Cows and horses[*] were unknown to the native Americans until the Spaniards introduced them during the conquest; they had never been seen by the natives before and the fear or surprise that these beasts caused could have deeply impressed them, inspiring the many myths involving bulls and magic Calimayo horses.
[*] See our post on the possible survival of supposedly extinct pre-Hispanic horses.
Cattle frequently ran wild because they escaped from their enclosures and returned to their natural untamed ways in the Andean forests. Their mythical charm may have been heightened by their ferocious character: wild cattle are bad, mean and dangerous beasts.
English explorer Musters (in 1869/70) had a nasty experience in what is now Chubut province, at the fork where Huemul and Carrenleufu rivers merge. He took part of an ill fated wild cattle hunt in which a bull killed a horse, dismounted its Indian rider and trampled Musters breaking two of his ribs.
The wide range of “bull-like” creatures reported at several Patagonian lakes (see our posts on these Lake Bulls, could actually be a real bull or cow inside a lake.
Feral (i.e. wild) cattle have often been seen in Patagonia close to the water, frolicking in the lakes; Prichard at Lake Argentino (1901) saw an “old yellow bull knee-deep in the lake, drinking”.
How did these wild European cows get into Patagonia?
There were no cows in America when the Spaniards arrived, all were brought from Spain. The first cattle were introduced into Argentina in 1549, they reached the Pampas in the 1580s and found a very favorable habitat for expansion. They moved southwards towards Patagonia where natural selection and tough environmental constraints shaped them into a new variety, the “Creole” breed.
Cattle was taken into Patagonia in 1781 to the town of Floridablanca, at San Julián (49°18’ S, 67°42’ W), which was soon abandoned.
Cattle was also taken to a Spanish settlement at Valdés Peninsula (42°28’ S, 64°28’ W), from where they moved westwards towards the Andes after the Tehuelche and Mapuche raided and destroyed the colony in 1810.
The Spanish towns in Chile’s Arauco region, razed in the first wars with the Mapuche (1598-1641) and the abandoned Jesuit Missions in northern Patagonia also had cattle which ran wild in the Andean forests.
All of these stray cows and bulls were the founders of the Patagonian breed of Creole cattle that still survives in some isolated spots of Patagonia in a wild state.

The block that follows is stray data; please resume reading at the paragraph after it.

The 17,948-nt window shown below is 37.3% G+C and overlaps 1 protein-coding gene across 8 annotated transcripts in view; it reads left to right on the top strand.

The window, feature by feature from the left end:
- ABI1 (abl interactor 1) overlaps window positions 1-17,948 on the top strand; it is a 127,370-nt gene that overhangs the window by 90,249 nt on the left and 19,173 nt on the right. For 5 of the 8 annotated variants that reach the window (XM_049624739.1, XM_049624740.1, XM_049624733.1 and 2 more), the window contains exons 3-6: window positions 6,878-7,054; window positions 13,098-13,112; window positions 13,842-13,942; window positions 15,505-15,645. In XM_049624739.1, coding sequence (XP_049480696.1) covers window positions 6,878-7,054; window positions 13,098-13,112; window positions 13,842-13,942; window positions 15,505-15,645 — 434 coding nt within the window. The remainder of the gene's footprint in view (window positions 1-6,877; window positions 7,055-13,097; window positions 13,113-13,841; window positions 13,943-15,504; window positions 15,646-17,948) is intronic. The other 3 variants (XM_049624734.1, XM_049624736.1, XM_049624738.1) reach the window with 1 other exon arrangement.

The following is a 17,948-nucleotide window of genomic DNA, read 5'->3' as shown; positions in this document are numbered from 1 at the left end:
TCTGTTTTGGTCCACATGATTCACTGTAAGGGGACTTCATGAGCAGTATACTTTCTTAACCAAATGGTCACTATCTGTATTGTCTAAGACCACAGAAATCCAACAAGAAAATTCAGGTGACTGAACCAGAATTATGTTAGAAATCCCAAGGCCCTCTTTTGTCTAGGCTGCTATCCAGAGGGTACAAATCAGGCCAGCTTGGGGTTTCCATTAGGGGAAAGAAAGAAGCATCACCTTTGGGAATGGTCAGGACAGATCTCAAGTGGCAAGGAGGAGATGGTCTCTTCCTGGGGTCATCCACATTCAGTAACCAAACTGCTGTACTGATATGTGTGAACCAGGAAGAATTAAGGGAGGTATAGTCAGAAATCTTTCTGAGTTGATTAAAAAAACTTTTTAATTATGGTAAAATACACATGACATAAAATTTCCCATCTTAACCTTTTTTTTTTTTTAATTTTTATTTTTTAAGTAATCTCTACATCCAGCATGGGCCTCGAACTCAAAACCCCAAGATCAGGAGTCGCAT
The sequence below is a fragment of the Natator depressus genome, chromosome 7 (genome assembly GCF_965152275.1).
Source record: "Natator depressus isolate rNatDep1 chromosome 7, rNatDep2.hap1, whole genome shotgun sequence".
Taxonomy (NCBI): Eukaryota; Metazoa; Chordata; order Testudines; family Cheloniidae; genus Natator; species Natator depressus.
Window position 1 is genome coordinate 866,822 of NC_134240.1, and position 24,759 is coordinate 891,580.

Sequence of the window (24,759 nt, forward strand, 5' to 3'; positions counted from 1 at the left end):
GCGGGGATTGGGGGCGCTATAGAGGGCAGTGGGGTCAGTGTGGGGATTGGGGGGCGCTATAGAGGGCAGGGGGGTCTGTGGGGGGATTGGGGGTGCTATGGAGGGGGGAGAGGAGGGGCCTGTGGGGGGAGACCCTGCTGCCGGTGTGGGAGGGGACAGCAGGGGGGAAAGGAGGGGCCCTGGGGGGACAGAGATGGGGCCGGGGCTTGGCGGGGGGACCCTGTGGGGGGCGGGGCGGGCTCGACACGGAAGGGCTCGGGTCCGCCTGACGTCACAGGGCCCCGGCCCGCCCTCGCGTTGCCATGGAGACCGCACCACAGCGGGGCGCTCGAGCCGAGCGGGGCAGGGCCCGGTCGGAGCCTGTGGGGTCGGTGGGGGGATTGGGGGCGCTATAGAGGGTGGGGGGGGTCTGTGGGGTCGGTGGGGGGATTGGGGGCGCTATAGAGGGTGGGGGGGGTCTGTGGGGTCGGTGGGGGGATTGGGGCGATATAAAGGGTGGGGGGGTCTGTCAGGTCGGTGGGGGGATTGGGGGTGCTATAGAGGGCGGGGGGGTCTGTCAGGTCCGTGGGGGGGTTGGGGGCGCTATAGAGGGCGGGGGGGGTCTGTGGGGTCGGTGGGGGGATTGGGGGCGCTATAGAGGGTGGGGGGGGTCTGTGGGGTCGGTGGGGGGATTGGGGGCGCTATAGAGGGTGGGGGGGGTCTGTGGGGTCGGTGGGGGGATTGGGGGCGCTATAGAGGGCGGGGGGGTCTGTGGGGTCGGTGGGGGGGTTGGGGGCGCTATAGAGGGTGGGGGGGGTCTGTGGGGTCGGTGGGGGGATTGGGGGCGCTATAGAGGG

Amazing wild Patagonian cows
One of these spots where wild Creole cows can be found is the “Los Glaciares” National Park in southwestern Santa Cruz Province where they live in the mountains between Lake Argentino’s fjords and the Southern Continental Ice Field.
This population of wild cows is unique because it has adapted extremely well to the tough cold climate by the glaciers where it freezes to below -10°C in winter (14°F). They are the only group of cows in the world with this ability to resist the cold.
However, being exotic animals, Creole cows harm the environment; they trample and eat the saplings and young sprouts of the local trees and feed on the lichens that grow on the rocks. They also compete against the huemul and guanaco displacing them in their foraging activities.
They have been studied by a team from an Argentine University (Universidad Nacional de Lomas de Zamora) who noted that in less than a century, the short tough hair of the Argentine Creole cattle evolved into a thick fur that can measure up to 10 cm (4 in.) in winter, shortening to 2 cm (0.8 in.) in summer. This shaggy coat gives them a yak-like look and protects them from the cold.
Prichard, who hunted wild cows in this same area, said that the “As a rule, wild cattle avoid open ground” seeking the protection of the woods. It is in the forests that they can be formidable and dangerous opponents; they are fearsome creatures whose long horns are similar to those of the ancient European uro.
Though they were hunted to extinction in Chile they still exist in northern Chilean Patagonian folk tales; at Osorno, there is a Laguna del Toro (Bull’s Lagoon), with the legend of a “bagual” bull that threw himself into its waters preferring suicide to death at the hands of its hunters.
Bagual is a word used in Chile and Argentina referring to wild Patagonian cows and horses. They were also known as “animales lobos” or “wolf animals”, an intriguing name as, “officially” there are no wolves in the whole of South America; however, at our post on Patagonian wolves, there may have been wolves in Patagonia. And these could have inspired the name. Alternatively, there is a strange wolfish bovine, the lobo-toro or wolf-bull, which we will mention in our next post.
 Musters, G. Op. Cit. pp. 146 - 148.
 Prichard, H. Op. Cit. pp. 239. Plate facing pp. 230.
 Martínez, R., et al., (2000). El ganado bovino criollo en Argentina. Archivos de zootecnia v. 49, N° 187:354. 09-2000.
 Prichard, H. Op. Cit. pp. 233 and 244.
 Bavera, G., (2006). El pelaje del bovino y su importancia en la producción. Chap VII:8.
Check out Prichard's book online! our quotes can be found on pp. 229 and 234:
Copyright 2009 by Austin Whittall ©